The bills in question have been advanced by right-wing supporters of Israel who are responding to a growing grassroots campaign to use economic leverage to draw attention to human rights violations committed by the Israeli government. Israel’s defenders have resorted to anti-boycott and blacklist laws to censure political debate about the Israeli occupation of Palestine. They seek to discredit not only the arguments of their critics, but also the tactics they deploy: namely boycotts, a nonviolent form of direct political action. With a broad brush they portray boycotts as a kind of dirty trick that is subversive, sinister and slanderous in nature.
Defenders of the right to use boycotts as part of movement organizing consider the New York bill particularly worrisome in light of the law’s requirement that the state publish a list every year of organizations that have boycotted allied nations. The list is designed to send the message: “New York State won’t do business with these entities, you shouldn’t either.” For this reason, boycott proponents consider the law to require the creation of a “blacklist”—why other than public shaming would the state be required to publish these names? Through history, blacklists have been generally regarded as a form of political extortion, lying well outside the bounds of legitimate politics. Sen. Joseph McCarthy’s blacklist naming actors, activists, and others who were suspected of harboring Communist sympathies ruined lives and careers and suppressed a wide range of otherwise constitutionally protected speech.
Despite this ugly historical backdrop, lawmakers in New York and other states are itching to get into the blacklisting business. Just as in the McCarthy era, the list they want to set up would call out for sanction and ridicule citizens who engage in a familiar form of constitutionally protected speech and political activity. Under the law just passed by the New York State Senate, unions such as AFSCME, the Manhattan Borough President’s Office, and the New York City Council itself would have been blacklisted for their endorsement of the boycott of South Africa.
The frontal attack on boycotts as a political tactic made by supporters of Israel is truly ironic given the support that prominent Jewish and Zionist organizations have given to boycotts in other contexts. For instance, American Jews convinced the World Jewish Congress to endorse a resolution calling for a boycott of German goods in 1936. And when the Supreme Court considered the constitutionality of black citizens’ boycott of racist businesses in Mississippi in the 1960s, the American Jewish Congress submitted a friend of the court brief arguing that “politically motivated economic boycotts have a long and honored history in our nation,” and that boycotts “are forms of expression undoubtedly protected by the First Amendment.”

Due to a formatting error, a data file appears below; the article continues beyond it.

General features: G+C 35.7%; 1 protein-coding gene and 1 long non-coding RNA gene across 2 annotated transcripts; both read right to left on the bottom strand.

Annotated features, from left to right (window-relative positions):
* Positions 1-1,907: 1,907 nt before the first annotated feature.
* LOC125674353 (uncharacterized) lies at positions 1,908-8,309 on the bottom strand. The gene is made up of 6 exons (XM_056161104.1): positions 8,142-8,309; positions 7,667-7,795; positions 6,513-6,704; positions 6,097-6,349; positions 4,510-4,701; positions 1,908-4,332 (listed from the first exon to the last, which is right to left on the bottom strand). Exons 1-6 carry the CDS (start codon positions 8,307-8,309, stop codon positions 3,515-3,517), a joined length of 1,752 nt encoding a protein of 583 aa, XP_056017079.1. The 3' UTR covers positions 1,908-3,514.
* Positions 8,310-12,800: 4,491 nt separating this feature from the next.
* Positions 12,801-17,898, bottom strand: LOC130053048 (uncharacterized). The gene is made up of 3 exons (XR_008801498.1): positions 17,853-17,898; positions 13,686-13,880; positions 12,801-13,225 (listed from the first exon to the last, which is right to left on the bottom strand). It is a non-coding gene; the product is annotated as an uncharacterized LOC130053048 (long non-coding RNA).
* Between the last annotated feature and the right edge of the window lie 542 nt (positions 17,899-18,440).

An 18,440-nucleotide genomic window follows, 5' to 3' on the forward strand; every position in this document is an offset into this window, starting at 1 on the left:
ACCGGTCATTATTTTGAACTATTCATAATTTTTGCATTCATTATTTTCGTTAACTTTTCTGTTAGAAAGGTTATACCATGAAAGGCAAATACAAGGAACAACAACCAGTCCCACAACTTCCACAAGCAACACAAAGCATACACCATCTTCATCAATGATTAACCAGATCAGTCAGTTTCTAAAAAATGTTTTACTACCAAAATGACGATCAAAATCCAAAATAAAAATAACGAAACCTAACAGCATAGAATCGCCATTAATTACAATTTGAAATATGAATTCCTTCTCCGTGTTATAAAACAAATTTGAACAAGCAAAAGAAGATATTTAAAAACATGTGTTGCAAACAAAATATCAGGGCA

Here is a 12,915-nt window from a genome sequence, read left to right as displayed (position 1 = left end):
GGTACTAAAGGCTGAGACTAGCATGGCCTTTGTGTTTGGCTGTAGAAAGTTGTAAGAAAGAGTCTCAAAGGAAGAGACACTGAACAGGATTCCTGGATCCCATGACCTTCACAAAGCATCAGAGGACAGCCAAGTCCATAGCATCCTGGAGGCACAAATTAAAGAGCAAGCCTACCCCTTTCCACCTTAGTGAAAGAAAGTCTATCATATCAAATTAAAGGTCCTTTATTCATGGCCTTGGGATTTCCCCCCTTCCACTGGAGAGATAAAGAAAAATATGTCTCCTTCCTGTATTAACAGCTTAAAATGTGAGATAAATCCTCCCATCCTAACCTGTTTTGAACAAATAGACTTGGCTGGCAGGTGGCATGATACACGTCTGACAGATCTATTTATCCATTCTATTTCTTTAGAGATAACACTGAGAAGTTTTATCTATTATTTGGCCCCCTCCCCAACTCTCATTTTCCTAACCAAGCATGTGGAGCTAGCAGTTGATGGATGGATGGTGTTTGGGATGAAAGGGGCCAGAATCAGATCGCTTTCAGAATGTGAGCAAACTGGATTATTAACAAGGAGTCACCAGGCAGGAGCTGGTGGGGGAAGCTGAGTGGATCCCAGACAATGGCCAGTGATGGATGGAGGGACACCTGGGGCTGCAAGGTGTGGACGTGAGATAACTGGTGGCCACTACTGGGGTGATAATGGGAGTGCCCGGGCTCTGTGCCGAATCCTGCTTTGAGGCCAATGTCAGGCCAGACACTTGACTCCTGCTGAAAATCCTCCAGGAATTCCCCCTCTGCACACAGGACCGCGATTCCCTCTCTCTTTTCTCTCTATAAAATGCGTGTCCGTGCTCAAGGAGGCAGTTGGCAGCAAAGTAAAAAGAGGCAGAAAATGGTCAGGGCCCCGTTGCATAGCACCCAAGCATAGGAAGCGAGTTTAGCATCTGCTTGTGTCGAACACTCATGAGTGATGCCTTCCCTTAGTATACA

Even more ironic is the idea that supporters of Israel would turn to a blacklist, and a state-sponsored blacklist at that, to defend their cause. Blacklists in the U.S. have notoriously done the dirty work of anti-Semites, as the recent award-winning film Trumbo portrayed so painfully.
I can’t imagine that government punishing people for exercising free speech would survive any court challenge.
This history teaches us two important lessons: that there is nothing inherently sinister about the use of economic boycotts as a political tactic, and that there surely is something deeply suspect about the government’s turn to blacklists as a tool to punish, shame, and censor citizens who are engaging in important debates about Israel and Palestine.
It is unconscionable that lawmakers in New York and across the country have been aligning themselves with a smear tactic that imperils the reputations and economic well-being of constituents that they’re supposed to be representing. As legislators debate these bills, they should consider whether their moral compasses point in the direction of Joseph McCarthy or Rosa Parks.
Katherine Franke is the Sulzbacher Professor of Law at Columbia Law School and the Chair of the Board of the Center for Constitutional Rights. She is author of Wedlocked: The Perils of Marriage Equality (2015).
Michael Ratner is an attorney and President Emeritus of the Center for Constitutional Rights.